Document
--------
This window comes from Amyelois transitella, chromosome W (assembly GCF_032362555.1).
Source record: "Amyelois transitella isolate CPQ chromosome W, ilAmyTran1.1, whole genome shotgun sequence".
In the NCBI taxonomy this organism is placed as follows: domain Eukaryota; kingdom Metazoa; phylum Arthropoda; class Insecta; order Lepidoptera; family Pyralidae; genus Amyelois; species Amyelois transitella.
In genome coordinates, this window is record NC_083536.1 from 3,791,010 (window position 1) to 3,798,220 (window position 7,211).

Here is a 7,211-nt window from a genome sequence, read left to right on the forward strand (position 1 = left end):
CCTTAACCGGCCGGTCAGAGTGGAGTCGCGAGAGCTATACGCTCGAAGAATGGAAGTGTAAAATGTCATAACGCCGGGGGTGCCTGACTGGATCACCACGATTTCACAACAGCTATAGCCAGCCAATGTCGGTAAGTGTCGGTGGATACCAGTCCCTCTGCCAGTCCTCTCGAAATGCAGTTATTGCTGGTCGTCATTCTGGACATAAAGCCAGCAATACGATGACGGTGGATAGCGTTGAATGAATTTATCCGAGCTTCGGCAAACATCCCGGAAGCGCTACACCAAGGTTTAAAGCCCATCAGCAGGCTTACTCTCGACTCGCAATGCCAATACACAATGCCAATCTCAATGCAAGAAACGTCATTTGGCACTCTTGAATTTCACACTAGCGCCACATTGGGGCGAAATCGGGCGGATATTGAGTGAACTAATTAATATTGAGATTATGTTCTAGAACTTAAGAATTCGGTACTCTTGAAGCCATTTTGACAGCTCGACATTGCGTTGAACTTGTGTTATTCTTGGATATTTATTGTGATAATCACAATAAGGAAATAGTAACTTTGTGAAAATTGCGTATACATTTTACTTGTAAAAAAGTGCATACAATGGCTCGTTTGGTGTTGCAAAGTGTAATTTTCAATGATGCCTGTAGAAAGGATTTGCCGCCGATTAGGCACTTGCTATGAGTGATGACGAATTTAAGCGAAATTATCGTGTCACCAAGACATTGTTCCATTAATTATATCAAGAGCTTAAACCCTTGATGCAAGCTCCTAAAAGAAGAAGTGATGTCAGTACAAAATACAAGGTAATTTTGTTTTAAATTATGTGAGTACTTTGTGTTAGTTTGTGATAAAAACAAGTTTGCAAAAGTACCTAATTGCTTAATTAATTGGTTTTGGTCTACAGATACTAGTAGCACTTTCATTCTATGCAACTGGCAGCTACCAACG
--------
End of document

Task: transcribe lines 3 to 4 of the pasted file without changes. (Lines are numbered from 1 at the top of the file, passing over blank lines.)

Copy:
In the NCBI taxonomy this organism is placed as follows: domain Eukaryota; kingdom Metazoa; phylum Arthropoda; class Insecta; order Lepidoptera; family Pyralidae; genus Amyelois; species Amyelois transitella.
In genome coordinates, this window is record NC_083536.1 from 3,791,010 (window position 1) to 3,798,220 (window position 7,211).